By the end of 327, Alexander had secured the northeastern frontier of his kingdom and was ready for a new campaign: to India, a country that the Macedonians already knew from the Histories by Herodotus of Halicarnassus and the History of India by Ctesias of Cnidus, but their reports were incredible. Invading India was like invading a country of fairy tales.

    It was an unnecessary war, and its only cause must have been Alexander's curiosity and desire for war. Another argument to move to the east must have been the presence of two Indian princes at Alexander's court, Sisicottus and Omphis (or Sasigupta and Ambhi, to use their Indian names). The first was at war with the tribe of the Assacenes, the second was afraid of king Porus and tried to enlist foreign help against his enemy.

    A Gandaran. Eastern stairs of the apadana at Persepolis. Photo Marco Prins.
    A Gandaran. Relief from the eastern stairs of the Apadana at Persepolis

    India as a whole consisted of three parts:

    * the valley of the Indus in the west, which can be subdivided into three parts:
    o Gandara, the valley of the river Cophen (modern Kabul) and the western part of the Punjab, which had, during the reign of Darius I the Great, been part of the Achaemenid empire but consisted in 326 of several small principalities, such as Peucelaotis, Massaga and Taxila;
    o the eastern Punjab, the kingdom of Porus (Pauravas);
    o the lower valley of the Indus, called Sindhu.
    * the valley of the Ganges in the east. This was the powerful kingdom of Magadha; its capital was Pâtaliputra, modern Patna.
    * the deep south, also known as Pândava.

    Alexander was to move through Gandara and the kingdom of Porus, failed to attack Magadha, went south through the lower Indus valley, and ignored Pândava.

    The Khyber pass. From Encarta encyclopedia.
    The Khyber pass

    The Swat Compaign
    In the first months of 326, two armies invaded Gandara. Perdiccas and Hephaestion were to take the largest group along the Cophen through the Khyber pass to the river Indus, and had to build a bridge. On their way, they occupied a town called Peucelaotis (north of Peshawar). At the same time, Alexander commanded a smaller army -it included the battalions of Craterus and Coenus- against the tribes north of the main road. The Macedonians could not allow the Aspasians and Assacenes to remain neutral. After all, they could change position and cut off the main road.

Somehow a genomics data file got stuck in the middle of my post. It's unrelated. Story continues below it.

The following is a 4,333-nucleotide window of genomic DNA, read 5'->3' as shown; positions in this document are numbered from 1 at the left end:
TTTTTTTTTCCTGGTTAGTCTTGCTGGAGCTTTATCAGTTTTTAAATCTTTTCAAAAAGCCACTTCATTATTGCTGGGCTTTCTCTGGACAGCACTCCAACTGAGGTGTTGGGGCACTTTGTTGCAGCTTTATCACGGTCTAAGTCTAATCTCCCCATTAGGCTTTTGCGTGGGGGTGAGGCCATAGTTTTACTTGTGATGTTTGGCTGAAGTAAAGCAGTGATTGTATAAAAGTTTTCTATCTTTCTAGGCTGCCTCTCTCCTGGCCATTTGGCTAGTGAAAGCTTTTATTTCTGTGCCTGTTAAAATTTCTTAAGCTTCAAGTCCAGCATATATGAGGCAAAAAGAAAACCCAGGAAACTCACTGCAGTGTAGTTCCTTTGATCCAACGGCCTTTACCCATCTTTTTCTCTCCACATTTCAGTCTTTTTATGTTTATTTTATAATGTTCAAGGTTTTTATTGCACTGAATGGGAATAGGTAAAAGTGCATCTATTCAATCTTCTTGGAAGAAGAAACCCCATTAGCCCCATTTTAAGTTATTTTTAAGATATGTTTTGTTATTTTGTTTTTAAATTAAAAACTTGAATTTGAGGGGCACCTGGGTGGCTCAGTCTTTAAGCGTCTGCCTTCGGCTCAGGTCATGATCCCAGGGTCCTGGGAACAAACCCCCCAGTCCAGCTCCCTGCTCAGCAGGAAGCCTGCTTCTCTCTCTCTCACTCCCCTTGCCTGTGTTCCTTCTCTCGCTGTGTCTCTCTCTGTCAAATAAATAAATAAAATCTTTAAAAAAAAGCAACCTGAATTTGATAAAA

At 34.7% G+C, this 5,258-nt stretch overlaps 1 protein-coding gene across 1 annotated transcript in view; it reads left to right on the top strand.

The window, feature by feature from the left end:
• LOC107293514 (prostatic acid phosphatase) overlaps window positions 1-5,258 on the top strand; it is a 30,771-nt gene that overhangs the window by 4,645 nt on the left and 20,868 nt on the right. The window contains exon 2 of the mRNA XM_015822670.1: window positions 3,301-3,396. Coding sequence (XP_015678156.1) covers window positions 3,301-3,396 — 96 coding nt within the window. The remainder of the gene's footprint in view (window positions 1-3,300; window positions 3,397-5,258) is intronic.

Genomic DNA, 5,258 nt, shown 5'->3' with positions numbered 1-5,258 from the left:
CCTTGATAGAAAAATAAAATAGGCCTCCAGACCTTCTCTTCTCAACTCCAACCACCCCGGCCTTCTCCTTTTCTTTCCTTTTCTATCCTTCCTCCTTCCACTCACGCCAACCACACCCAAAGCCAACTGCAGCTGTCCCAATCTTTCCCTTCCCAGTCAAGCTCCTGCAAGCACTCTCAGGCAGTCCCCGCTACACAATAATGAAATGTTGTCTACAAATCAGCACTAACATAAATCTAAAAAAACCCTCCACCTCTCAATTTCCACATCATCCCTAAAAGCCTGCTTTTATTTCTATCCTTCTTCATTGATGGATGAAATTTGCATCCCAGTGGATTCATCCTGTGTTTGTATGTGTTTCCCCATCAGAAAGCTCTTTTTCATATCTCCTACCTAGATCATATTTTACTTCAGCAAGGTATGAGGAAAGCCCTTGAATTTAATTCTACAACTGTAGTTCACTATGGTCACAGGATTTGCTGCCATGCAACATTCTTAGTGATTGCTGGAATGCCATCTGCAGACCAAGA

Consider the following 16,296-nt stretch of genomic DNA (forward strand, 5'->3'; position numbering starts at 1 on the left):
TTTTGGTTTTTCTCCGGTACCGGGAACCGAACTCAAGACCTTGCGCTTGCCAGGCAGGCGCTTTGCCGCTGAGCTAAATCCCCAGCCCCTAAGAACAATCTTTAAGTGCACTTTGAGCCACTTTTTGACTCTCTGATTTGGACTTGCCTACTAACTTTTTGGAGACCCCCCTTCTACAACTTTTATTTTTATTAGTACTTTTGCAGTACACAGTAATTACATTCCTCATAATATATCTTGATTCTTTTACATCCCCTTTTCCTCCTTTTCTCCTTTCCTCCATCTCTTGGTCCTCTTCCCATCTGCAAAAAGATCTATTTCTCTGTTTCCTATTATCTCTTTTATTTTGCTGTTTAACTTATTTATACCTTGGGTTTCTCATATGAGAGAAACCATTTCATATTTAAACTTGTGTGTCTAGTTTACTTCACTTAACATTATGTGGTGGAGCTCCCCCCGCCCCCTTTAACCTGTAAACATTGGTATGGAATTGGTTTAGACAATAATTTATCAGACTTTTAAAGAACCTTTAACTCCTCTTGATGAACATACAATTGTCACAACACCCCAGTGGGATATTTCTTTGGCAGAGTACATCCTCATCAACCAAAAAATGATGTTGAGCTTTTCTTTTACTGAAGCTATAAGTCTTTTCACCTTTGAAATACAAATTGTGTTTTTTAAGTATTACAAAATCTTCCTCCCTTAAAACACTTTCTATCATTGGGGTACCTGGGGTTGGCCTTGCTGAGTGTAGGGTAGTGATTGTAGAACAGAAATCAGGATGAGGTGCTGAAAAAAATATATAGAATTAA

Map of the Kabul and Swat valleys. Design Jona Lendering.Gandara

    Alexander's campaign through this area was in fact little short of genocide. When he was lightly wounded during the siege of a hill fortress and it was taken, all defenders were massacred. In another valley, the terrorized population fled after destroying their own villages. A sad story is that about Alexander's men who, during a cold night, burned the small wooden boxes they found in the neighborhood of a town they were besieging. Too late they discovered that these boxes were coffins; the population was shocked about this sacrilege. When the capital of the Assacenes, a town called Massaga (near modern Chakdarra), surrendered, Alexander demanded that the mercenaries that had defended the town joined his own army, but after they had placed themselves at Alexander's mercy, he ordered their extermination.
    Alexander's Indus campaign. Design Jona Lendering.
    The Indus valley

    One of the puzzles of the Indian campaign is the visit to Nysa. Here, the god Dionysus was venerated, one of Alexander's mythological ancestors (text 1; text 2). It is not known which god was identified with Dionysus. Next to the town was a sacred mountain called Meros ('thigh') by the Greeks; it reminded them of the story that Dionysus was born from Zeus' thigh. In fact, the Indian name was Meru, the holy mountain or 'axis' of the world.

    The route to Nysa as described by the Greek historians of Alexander's campaign suggest a southerly location near the river Kunar, but a location more to the north, near modern Chitral, better fits the fact that there was ivy to be found on the spot. Moreover, there is an impressive mountain near Chitral, called Tirich Mir. And although a march to Chitral makes no strategic sense, it is perhaps to be preferred; Alexander's marches to Troy and Siwa made no strategic sense either, but had a lot to do with Alexander's presumed ancestry.

    The river Indus and the mountain Pir-Sar, seen from the northwest. Photo Marco Prins.
    Indus and Aornus

    After a march through the valley of the Lower Swat, in which he captured Massaga, Bazira, and Ora, and crossing Shang-La pass, Alexander approached the Indus. Many people had fled to a high mountain fortress called Aornus (Indian Āvárana, 'hiding place', modern Pir Sar). According to local legend, not even the god Krishna -identified by the Macedonians with Alexander's legendary ancestor Heracles- had been able to take the rock, which rose 1700 meters above the river. However, Alexander used native guides and managed to occupy a nearby mountain. His engineers built mound, and soon the fortress was taken. The capture of Aornus made no sense from a military point of view, but the message was clear: the Indians were facing the avatar of a god more powerful than Krishna.

    Taxila